Build A Positive Training Relationship

Undersocialized dogs often have NO previous training experiences. Training activities can be a great way to build confidence and predictability with your dog as a team. We recommend games that can be done at a distance or while seated such as Find It, Touch, or Watch Me.

It is especially important with fearful dogs to prioritize positive reinforcement and avoid training methods that use fear or intimidation, as this can increase their fear and decrease trust.

Use Fear-Free, Positive Reinforcement Training for New Situations

Car rides, veterinary visits, grooming tasks, walks, etc. can all be frightening! Moving too quickly to these activities can do more harm to the relationship than good. It is important to GO SLOW and use training methods that balance welfare needs with the dog’s individual choice and ability to cope.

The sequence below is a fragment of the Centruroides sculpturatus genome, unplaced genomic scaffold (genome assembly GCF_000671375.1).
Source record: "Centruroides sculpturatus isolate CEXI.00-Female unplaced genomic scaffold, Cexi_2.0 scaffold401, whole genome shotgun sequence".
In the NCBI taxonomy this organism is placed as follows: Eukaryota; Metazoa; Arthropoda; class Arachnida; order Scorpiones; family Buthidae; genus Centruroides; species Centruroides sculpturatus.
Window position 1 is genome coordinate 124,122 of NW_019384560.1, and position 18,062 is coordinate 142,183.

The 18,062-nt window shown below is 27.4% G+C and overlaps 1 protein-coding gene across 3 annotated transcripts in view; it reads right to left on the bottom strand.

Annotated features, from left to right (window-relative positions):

Unless absolutely necessary, such as cases where your dog is sick or injured, postpone exposure to these places until you have a better understanding of what your dog needs to succeed.

We HIGHLY recommend working with a certified, positive reinforcement trainer or behavior consultant to develop the best plan for you.

Additional Resources

  • DogKind YouTube Channel has a variety of webinars and short videos dedicated to the training and management of fearful dogs